Ryuji's arc isn't as profound as Taiga's, but it is still significant. His changes of heart and the eruption of sentiment about his mother's irresponsibility as he tries to plan for the future realistically reflect the vagaries of teen life. And that's why I really enjoyed the second half...it felt real. Sometimes too real, in fact. The last few episodes aren't overblown, but they do involve a few gut punches.
If there are any problems with the second half, it's that certain persons become secondary. Minori doesn't show up a whole lot or change all that much for reasons eventually revealed; however, she was a delight in the first half, and her absence is noticed. Ami doesn't fall off the planet, but her part is muted as well. If you fell for these two in the first half, you might feel the second half drives off the cliff. While I missed them, the show simply didn't move in their direction, and I was OK with that.
A couple more caveats...the first half and the second half are surprisingly different. I loved the second half, whereas the first half was merely good. I would guess that others might feel the same way in reverse. And if you have a stake in where the relationships finally wind up, you might be infuriated. There are a variety of surprises – the ending caught me off-guard – but figuring out the final relationship score is not one of them.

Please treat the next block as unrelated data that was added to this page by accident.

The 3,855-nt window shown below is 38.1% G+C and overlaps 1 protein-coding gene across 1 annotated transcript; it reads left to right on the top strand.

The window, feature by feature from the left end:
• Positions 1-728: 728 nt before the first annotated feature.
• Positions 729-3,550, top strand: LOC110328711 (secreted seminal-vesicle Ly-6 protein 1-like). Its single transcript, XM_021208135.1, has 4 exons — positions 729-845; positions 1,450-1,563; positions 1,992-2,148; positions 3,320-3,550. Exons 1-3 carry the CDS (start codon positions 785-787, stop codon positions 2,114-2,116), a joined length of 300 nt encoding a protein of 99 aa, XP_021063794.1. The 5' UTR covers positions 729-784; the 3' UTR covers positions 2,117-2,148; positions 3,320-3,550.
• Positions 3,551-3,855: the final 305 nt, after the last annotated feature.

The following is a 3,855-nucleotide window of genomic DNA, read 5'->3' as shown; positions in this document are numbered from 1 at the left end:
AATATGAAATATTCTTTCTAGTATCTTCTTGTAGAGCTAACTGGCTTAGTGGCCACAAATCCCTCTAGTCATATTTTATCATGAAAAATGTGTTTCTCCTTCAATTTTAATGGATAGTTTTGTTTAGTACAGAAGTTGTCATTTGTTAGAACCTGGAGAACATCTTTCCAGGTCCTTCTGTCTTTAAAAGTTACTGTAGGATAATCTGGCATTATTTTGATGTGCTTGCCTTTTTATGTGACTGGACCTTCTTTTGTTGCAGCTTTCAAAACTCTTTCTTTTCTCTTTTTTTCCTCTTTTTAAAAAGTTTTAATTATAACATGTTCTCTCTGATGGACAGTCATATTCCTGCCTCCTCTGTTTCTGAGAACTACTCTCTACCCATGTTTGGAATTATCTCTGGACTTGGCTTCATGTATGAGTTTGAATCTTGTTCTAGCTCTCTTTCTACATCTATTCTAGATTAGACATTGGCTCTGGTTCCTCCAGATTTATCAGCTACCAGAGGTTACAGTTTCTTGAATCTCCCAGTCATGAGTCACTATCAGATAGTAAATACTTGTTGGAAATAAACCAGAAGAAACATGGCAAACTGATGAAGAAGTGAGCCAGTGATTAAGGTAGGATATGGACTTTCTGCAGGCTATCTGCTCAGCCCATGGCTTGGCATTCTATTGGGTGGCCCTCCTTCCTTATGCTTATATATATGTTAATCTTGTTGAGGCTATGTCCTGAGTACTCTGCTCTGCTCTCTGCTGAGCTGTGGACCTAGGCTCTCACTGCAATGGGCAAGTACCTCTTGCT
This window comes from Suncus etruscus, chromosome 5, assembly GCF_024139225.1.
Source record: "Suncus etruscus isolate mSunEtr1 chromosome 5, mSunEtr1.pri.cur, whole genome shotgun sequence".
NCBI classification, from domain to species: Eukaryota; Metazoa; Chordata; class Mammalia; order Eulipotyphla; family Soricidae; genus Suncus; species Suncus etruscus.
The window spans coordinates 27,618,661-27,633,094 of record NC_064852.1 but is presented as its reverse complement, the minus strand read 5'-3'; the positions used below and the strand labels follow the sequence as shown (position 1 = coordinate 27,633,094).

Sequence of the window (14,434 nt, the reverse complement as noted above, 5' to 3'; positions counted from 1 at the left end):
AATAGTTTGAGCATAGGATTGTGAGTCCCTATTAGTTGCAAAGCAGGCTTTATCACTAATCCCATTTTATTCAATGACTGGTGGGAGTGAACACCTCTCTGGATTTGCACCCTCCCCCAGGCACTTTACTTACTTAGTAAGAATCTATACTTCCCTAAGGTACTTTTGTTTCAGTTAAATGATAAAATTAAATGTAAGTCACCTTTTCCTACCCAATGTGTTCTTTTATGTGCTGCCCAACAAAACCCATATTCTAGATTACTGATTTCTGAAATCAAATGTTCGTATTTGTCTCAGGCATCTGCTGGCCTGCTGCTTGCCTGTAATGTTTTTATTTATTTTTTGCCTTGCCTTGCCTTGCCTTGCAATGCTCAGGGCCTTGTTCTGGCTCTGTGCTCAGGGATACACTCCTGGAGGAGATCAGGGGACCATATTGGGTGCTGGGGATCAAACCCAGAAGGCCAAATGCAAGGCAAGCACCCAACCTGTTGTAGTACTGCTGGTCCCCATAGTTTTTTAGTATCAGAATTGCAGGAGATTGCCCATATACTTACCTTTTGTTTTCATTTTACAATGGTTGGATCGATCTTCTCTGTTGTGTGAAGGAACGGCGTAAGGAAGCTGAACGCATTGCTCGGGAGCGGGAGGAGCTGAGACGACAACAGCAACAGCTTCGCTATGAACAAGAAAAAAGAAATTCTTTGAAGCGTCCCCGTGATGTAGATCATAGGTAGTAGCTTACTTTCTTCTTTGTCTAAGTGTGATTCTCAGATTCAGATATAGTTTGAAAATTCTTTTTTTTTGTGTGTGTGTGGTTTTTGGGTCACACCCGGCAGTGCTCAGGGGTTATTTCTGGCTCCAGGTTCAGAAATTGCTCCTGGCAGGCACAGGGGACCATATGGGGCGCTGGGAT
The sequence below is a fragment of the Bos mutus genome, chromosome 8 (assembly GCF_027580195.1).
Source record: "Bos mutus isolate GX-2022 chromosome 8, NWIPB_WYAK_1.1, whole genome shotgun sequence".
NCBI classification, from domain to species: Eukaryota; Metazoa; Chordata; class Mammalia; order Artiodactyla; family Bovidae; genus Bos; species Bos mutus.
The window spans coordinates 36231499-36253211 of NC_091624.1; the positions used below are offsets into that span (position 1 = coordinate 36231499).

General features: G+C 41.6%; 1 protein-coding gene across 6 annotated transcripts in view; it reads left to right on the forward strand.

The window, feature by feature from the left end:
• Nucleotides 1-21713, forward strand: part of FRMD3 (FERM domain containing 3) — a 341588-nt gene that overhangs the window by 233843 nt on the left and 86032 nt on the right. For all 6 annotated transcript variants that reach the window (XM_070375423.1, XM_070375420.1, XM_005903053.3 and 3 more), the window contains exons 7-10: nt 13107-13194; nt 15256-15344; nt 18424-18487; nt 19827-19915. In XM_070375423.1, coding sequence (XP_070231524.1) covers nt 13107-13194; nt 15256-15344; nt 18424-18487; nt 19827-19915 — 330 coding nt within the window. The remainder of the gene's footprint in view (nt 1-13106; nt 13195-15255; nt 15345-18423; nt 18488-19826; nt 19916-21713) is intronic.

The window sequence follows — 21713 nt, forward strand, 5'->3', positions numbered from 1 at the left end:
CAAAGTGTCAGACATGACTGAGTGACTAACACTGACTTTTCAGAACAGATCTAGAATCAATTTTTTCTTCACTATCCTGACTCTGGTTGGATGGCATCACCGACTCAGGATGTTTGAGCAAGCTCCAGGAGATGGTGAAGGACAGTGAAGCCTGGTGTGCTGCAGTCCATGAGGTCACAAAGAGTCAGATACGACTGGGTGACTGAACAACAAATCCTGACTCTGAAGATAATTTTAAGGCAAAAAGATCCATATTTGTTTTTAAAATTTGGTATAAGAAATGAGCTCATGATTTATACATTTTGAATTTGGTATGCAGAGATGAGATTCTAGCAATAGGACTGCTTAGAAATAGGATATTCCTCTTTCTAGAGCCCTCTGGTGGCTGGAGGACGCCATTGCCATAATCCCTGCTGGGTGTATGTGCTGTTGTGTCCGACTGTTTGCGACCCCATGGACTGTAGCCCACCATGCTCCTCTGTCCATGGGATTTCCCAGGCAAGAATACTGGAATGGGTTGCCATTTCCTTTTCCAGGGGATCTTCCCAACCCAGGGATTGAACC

But what a treat this latter half is to watch! I watched nine episodes on the same day and was quite bummed I had to wait to watch the last three for another 72 hours. The episodes just flew by. I became emotionally invested. That's truly a great sign in my opinion. That investment came about because I feel I know these folks. Toradora isn't based on comedic coincidences or humorous misunderstandings. Instead, it's about believable teenagers who long desperately for someone to love, who hold back not only for fear of rejection but also because they don't want to hurt their closest friends. It's not profound, just genuine. Even the humor, which occasionally goes over the top, organically originates within the relationships. I appreciated that.
Before I close, I do also need to note that once again, NIS America has created a fantastic box set. While I wish that the boxes had the title on the long side – these sets would fit better on a tall bookcase rather than a standard DVD shelf – they look great, they are incredibly sturdy, and the memory book inside is a helpful guide. Fans should have no problem laying out the cash for such an excellent package.
Toradora may frustrate those who've become cynical about relationship dramas and the dreaded tsundere stereotype. But for me, the finale of Toradora was truly great...fun, unpredictable, quirky, and ultimately lovable. If only every anime ended this well...